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How much should we have?

by May 12, 2020

When we ‘retired’ and moved abroad, we only brought with us four suitcases, cabin baggage size. They were so small! 😱

We were meant to live out of those 4 suitcases until we found a house, so around 3 months, after which the rest of our things would arrive from the UK.

Traveling light

Of course, not having to go to work meant we didn’t need to bring office clothes. And as we were moving to the south of Spain, we packed lots of summer clothes, which take less space. We did have some spare jackets and some warmer clothes though, just in case.

We thought we would miss a few things, but we could cope for just a few months.

Bliss: empty wardrobes

Our clothes were filling 10% of our wardrobes. We liked very much the feeling of space and order every time we opened them.

And after a few weeks, we realised the stuff we had was even too much! We could have brought a quarter less!

The thought of receiving the rest of our things started to become daunting. I did not want to lose that sense of order, in exchange for little benefit. Of course there were items we were going to need (for example, winter clothes). But for the best part, those boxes from the UK were just going to bring more of the same. More t-shirts, more trousers, and so on. I was barely using the things I had, what would I do with the rest?

As expected, after receiving the boxes, my wardrobe immediately turned into piles of clothes, of which I use the top 2 or 3. I often use things because I have them, rather because I need them.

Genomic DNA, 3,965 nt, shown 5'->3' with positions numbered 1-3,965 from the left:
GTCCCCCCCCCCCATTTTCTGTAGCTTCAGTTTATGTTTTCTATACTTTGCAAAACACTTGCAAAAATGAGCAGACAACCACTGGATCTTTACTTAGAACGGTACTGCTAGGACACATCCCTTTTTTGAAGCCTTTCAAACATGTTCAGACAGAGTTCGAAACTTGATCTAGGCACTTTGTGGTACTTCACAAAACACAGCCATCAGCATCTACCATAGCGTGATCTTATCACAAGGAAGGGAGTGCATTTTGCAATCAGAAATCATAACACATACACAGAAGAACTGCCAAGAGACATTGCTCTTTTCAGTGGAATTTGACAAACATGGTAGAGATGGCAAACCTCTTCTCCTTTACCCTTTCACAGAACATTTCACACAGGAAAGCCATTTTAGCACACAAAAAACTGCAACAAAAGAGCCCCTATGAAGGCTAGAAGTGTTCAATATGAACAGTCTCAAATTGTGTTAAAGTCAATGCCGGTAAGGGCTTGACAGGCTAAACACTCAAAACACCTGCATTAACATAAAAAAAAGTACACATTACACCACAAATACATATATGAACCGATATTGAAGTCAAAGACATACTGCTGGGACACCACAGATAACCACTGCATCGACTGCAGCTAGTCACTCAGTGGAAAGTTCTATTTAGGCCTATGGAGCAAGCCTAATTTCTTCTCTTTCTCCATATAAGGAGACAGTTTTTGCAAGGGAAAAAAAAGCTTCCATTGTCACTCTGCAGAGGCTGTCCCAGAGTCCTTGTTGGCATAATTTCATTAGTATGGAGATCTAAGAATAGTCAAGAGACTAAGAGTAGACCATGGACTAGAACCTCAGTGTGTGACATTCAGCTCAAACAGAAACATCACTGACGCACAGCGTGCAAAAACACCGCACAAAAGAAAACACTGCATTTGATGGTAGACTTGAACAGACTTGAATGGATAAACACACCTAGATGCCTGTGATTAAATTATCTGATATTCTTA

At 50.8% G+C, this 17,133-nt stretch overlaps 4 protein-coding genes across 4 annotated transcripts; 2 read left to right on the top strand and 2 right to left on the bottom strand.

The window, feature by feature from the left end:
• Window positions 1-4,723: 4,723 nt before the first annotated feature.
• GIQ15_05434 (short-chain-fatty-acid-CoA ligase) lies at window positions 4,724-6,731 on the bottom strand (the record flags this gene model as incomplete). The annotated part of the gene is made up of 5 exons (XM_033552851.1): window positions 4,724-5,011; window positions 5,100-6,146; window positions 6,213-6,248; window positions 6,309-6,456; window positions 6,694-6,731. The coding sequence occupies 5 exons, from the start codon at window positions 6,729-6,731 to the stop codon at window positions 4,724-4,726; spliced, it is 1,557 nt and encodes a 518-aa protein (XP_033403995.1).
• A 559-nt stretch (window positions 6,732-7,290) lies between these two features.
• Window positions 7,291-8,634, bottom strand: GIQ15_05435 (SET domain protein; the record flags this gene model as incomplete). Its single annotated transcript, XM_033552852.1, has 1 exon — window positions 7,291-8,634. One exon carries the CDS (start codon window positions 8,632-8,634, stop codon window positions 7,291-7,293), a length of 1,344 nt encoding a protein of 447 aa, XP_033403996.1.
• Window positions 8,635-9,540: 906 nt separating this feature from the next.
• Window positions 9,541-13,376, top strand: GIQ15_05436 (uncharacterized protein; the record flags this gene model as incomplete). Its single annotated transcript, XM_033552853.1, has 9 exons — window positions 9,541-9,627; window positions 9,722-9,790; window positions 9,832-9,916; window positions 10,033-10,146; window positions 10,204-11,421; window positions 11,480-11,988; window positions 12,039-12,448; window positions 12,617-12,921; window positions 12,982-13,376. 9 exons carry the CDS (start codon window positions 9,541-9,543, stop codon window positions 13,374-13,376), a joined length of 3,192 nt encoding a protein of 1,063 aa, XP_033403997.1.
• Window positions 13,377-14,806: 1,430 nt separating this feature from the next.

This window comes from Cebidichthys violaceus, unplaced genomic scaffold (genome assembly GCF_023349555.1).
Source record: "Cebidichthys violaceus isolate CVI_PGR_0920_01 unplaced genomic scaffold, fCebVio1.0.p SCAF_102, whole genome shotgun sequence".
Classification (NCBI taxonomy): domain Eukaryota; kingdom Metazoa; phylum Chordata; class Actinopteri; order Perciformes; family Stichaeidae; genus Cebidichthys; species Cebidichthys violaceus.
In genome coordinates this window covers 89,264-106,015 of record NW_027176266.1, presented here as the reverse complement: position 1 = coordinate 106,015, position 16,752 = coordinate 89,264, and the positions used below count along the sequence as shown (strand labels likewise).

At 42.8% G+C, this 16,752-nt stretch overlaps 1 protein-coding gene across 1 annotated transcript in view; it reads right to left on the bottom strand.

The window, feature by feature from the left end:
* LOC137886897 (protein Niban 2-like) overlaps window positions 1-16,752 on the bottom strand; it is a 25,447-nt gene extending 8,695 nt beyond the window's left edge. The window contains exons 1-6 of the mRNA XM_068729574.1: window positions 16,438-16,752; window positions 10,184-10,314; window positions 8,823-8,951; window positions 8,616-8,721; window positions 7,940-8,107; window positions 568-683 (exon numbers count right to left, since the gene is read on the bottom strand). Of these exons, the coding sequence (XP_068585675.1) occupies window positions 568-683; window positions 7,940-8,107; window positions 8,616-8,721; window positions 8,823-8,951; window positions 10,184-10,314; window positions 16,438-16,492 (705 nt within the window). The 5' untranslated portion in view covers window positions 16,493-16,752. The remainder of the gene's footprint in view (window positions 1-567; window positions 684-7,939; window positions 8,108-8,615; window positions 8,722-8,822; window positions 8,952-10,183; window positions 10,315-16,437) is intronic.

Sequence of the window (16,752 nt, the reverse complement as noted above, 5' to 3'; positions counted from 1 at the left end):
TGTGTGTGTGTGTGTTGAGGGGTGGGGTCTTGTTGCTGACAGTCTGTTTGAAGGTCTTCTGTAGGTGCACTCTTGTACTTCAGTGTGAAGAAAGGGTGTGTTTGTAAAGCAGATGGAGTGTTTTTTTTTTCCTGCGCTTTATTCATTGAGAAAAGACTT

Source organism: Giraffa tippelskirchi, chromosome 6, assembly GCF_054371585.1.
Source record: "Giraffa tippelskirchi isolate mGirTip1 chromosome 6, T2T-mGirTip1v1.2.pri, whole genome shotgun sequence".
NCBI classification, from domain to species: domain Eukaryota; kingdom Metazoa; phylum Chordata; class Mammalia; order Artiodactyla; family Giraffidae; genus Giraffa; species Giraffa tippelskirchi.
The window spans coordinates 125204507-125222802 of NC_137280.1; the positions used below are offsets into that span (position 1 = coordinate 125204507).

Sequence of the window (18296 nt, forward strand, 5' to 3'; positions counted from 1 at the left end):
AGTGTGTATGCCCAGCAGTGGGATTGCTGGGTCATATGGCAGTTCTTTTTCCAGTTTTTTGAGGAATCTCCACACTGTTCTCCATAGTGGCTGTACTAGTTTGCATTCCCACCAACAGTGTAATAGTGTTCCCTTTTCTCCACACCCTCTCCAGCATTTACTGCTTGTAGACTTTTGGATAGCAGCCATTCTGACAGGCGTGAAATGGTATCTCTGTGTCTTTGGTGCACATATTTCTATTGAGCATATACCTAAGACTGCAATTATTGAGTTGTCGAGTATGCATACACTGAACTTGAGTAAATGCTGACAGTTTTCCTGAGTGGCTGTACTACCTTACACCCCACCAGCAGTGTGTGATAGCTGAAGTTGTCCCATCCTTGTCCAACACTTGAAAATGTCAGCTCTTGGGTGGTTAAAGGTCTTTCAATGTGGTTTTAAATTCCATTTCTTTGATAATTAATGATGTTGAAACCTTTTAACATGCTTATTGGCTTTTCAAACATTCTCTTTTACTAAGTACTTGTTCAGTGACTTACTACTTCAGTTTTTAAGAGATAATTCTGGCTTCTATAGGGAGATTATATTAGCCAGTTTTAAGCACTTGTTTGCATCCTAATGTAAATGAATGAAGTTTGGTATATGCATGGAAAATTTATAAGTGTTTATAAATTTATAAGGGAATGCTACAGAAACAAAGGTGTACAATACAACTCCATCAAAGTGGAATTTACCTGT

The cost of having too much

Once I realised how much surplus things we have, I also thought about its cost. Not just the financial cost (although spending on something I don’t need is a financial mistake), but also the mental cost of having too much. Opening an half-empty wardrobe, to me, is more relaxing than opening one which is full to the brim, even if the t-shirt I wanted was just before my eyes.

It’s the same feeling I get when my to-do list becomes too long. It may be full of low-priority items with zero chances of ever being done, and yet the simple fact these things are there gives me some mental stress and makes me lose focus on the important things.

Simplicity is the ultimate sophistication
– Leonardo Da Vinci –

Clutter everywhere

The reality is that we are surrounded by clutter. It’s not just clothes. It’s documents. It’s old things we have accumulated and we’re not sure whether we should throw away. And how about CDs? I haven’t listened to one in 10 years, and yet they’re still around. And don’t get me started on old contacts on my phone – more than a year ago I sold something online and still have the mobile number of the buyers! And what about the mobiles of former colleagues. What do I need them for? I’ve retired!!

I know I should probably set aside some time and, one by one, fix all these cluttered areas. But so far the thought of doing it has been too daunting. Let’s be honest, sifting through my contact list and deleting them one by one is not the most exciting activity!

Maybe lockdown will come to the rescue. Given we are going to spend a bit more time at home, I might come up with a plan to tackle the clutter! Stay tuned…

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